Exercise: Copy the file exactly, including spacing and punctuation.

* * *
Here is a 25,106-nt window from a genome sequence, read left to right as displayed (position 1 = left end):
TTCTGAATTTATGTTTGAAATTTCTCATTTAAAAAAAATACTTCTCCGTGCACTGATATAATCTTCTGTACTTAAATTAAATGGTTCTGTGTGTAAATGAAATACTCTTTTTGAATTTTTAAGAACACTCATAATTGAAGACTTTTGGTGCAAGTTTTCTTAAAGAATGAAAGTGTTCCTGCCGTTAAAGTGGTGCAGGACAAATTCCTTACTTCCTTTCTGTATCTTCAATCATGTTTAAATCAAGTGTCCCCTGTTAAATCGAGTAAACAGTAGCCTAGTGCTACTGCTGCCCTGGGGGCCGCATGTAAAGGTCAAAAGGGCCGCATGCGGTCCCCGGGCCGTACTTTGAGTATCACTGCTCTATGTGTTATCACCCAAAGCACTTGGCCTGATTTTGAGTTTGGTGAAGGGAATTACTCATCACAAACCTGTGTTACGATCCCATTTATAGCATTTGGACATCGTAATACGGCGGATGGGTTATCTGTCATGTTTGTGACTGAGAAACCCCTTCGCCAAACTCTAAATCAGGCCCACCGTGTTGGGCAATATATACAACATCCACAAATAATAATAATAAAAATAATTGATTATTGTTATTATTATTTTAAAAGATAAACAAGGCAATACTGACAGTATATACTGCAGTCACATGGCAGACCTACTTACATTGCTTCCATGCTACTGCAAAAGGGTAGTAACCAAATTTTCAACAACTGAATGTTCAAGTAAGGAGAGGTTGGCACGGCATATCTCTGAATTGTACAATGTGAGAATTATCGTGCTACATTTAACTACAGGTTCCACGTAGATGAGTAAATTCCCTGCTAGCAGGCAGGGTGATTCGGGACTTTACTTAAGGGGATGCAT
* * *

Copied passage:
Here is a 25,106-nt window from a genome sequence, read left to right as displayed (position 1 = left end):
TTCTGAATTTATGTTTGAAATTTCTCATTTAAAAAAAATACTTCTCCGTGCACTGATATAATCTTCTGTACTTAAATTAAATGGTTCTGTGTGTAAATGAAATACTCTTTTTGAATTTTTAAGAACACTCATAATTGAAGACTTTTGGTGCAAGTTTTCTTAAAGAATGAAAGTGTTCCTGCCGTTAAAGTGGTGCAGGACAAATTCCTTACTTCCTTTCTGTATCTTCAATCATGTTTAAATCAAGTGTCCCCTGTTAAATCGAGTAAACAGTAGCCTAGTGCTACTGCTGCCCTGGGGGCCGCATGTAAAGGTCAAAAGGGCCGCATGCGGTCCCCGGGCCGTACTTTGAGTATCACTGCTCTATGTGTTATCACCCAAAGCACTTGGCCTGATTTTGAGTTTGGTGAAGGGAATTACTCATCACAAACCTGTGTTACGATCCCATTTATAGCATTTGGACATCGTAATACGGCGGATGGGTTATCTGTCATGTTTGTGACTGAGAAACCCCTTCGCCAAACTCTAAATCAGGCCCACCGTGTTGGGCAATATATACAACATCCACAAATAATAATAATAAAAATAATTGATTATTGTTATTATTATTTTAAAAGATAAACAAGGCAATACTGACAGTATATACTGCAGTCACATGGCAGACCTACTTACATTGCTTCCATGCTACTGCAAAAGGGTAGTAACCAAATTTTCAACAACTGAATGTTCAAGTAAGGAGAGGTTGGCACGGCATATCTCTGAATTGTACAATGTGAGAATTATCGTGCTACATTTAACTACAGGTTCCACGTAGATGAGTAAATTCCCTGCTAGCAGGCAGGGTGATTCGGGACTTTACTTAAGGGGATGCAT